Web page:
There is much to do during the day. Aside from the occasional date with the snow shovel, the daily offerings to the birds, and my local coffee shop to haunt, I've got plenty of year-end work to keep me head-down at the office.

The evenings are a different story. The days are lengthening, but the night still has its rule. It offers much time for cooking satisfying meals and gathering up blankets, books, and cats for a good long settling-in. There has been altar work too, and endless, steamy baths.

The rattles have made an appearance during meditation and a perfect little bell, gifted to me by a dear friend, is rung each night. There is so much quiet this time of year (however needed, appreciated) that to invite some moments of sound seems to me to encourage Winter along - not showing it the door just yet, but to let it know that while we are resting, we are also beginning to stir.

What stirs you on deep Winter evenings?  Are you venturing out, or staying in?  Does the new calendar send you bounding into the year ready to take anything on, or do you linger yet around the fire, letting your plans and dreams form as you gaze into your tea cup?

These January nights won't last for long - we are half through them already. I hope the remaining eves give you much pleasure or time for planning - whatever this first month of the year inspires.



Dec 31, 2014

I Love Your Spark

2014 was...interesting.  There were some stellar moments, and some uncomfortable lessons. There was adventure, and wildness and love, and some rather spectacular crashing.  I feel as though I have walked the Major Arcana from Fool to the Tower to Judgement, and today the World card turned over, and the cycle is both complete, and beginning again at midnight.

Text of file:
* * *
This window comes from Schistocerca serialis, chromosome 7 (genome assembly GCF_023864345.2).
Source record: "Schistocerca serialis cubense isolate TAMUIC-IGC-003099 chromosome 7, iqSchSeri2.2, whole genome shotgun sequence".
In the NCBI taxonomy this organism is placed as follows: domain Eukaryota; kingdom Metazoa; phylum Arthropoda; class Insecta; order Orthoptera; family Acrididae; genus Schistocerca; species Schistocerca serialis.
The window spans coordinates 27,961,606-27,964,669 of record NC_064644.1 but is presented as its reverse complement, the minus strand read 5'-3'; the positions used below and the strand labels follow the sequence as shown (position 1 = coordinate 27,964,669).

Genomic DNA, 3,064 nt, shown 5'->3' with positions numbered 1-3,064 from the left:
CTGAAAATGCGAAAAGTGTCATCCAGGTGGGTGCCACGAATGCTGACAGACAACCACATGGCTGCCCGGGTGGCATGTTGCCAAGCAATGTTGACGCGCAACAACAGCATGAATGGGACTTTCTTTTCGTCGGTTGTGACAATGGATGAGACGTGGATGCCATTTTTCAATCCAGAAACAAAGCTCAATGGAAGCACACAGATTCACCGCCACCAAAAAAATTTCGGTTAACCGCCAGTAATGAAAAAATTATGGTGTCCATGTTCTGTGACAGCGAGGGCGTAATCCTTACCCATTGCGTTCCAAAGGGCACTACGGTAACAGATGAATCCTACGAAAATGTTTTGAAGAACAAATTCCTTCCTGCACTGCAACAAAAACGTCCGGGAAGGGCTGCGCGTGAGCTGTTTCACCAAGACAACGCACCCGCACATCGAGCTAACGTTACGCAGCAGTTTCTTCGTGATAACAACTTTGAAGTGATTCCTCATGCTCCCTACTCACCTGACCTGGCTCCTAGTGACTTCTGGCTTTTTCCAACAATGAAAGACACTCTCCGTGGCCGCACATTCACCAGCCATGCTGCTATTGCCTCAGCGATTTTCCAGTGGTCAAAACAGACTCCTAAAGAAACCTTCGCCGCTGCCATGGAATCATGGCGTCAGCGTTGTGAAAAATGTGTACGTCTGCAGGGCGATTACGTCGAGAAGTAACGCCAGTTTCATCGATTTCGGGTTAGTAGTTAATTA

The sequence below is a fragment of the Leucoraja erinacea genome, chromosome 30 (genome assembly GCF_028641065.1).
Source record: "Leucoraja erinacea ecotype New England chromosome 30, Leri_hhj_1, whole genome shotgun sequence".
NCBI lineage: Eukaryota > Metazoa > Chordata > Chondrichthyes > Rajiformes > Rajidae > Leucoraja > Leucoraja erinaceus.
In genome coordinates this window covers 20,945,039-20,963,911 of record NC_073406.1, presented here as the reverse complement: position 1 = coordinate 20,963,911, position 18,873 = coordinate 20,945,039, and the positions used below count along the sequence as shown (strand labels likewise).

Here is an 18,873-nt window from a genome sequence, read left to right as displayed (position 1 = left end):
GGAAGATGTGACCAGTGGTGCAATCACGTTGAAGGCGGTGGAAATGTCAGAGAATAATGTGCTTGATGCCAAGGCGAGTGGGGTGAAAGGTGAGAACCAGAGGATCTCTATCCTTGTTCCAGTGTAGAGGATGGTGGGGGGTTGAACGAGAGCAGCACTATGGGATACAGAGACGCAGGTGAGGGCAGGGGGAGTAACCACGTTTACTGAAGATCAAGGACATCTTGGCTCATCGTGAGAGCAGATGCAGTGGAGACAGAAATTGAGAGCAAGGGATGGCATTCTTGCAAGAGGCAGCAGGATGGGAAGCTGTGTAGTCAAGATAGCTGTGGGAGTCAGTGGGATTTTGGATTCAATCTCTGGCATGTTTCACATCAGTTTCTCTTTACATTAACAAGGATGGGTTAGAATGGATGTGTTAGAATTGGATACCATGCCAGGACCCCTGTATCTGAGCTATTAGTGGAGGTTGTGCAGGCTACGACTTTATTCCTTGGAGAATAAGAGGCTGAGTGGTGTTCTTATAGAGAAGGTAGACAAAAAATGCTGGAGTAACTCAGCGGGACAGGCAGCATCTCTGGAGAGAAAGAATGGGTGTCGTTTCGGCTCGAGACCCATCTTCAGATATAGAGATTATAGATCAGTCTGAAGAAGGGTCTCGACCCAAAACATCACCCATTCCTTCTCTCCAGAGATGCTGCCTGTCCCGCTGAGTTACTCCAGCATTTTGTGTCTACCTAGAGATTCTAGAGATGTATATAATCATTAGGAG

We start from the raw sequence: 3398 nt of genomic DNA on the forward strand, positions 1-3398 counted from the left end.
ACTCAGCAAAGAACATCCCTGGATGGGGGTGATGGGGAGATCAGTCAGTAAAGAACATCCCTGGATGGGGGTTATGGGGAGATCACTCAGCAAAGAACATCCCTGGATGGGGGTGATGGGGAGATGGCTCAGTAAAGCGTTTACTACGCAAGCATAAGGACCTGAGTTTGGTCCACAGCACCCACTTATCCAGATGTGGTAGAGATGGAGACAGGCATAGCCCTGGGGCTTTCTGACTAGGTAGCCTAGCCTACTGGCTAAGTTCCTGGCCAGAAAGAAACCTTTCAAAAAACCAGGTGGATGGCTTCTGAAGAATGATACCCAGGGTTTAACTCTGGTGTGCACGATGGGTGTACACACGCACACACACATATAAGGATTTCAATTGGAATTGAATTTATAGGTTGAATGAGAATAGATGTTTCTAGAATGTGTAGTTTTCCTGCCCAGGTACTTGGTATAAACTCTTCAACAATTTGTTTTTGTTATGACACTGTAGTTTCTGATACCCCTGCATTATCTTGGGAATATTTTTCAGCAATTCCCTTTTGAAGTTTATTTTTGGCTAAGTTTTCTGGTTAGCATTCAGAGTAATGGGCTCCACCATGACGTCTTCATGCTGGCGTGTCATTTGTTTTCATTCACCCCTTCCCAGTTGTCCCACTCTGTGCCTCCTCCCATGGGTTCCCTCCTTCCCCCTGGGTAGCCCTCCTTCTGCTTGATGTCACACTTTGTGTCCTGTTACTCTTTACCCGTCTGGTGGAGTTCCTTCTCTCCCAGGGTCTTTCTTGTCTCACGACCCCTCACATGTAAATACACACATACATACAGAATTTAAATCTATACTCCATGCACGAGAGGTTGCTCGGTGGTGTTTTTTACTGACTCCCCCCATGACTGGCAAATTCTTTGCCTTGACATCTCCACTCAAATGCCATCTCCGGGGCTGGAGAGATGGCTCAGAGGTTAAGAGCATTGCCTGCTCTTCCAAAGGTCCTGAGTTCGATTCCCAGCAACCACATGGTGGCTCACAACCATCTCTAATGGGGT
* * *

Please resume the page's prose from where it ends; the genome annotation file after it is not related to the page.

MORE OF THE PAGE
Today the sun shone brightly on the snow-covered hills, the cattle in the meadows of the next valley were breathing out dancing mist-creatures into the air as I drove by, and the moon has shown herself handsomely and so very near in the cold sky.  Today was rather stunning.  It was a good way to end this year - with the heart-aching beauty of the Valley I love so much.

It is also a good time to say Thank you.

I didn't speak much about the icky bits this year.  I was on my own alchemical journey, churning things up and out, and refining, refining (hello Temperance).  I suppose I didn't share because I thought it was meant to be a lone journey (and there's the Hermit), but these things never are. Because each time you visited Rue and Hyssop, and commented on a post, or read something here via a social media link, or chatted with me on Facebook or Twitter, or bumped into me somewhere out there in the 'verse, you left a little spark for me.

And the sparks - they added up.  And on my darkest days this year, there were sparks like fireflies that lit up my small world. I showed up here six years ago hoping for a little connection, but what I received was so much more.

Thank you, to those who have been stopping by for years, and to those who I've just met. Thank you to the ones who inspire, and the ones who encourage. Thank you to those who do the work, and remind me that the work is where I find the best parts of myself.  Thank you to the ones that bring the magic, and those that share the love, and all of you who leave your little sparks.  You have made my 2014 brighter.

I'm wishing you fireworks, and every beautiful thing that makes your soul sing. For every momentary thought, every good wish, every spark you've gifted me, may it come back to you one hundred times more.

Aside from you, these are a few things that made my heart sing in 2014: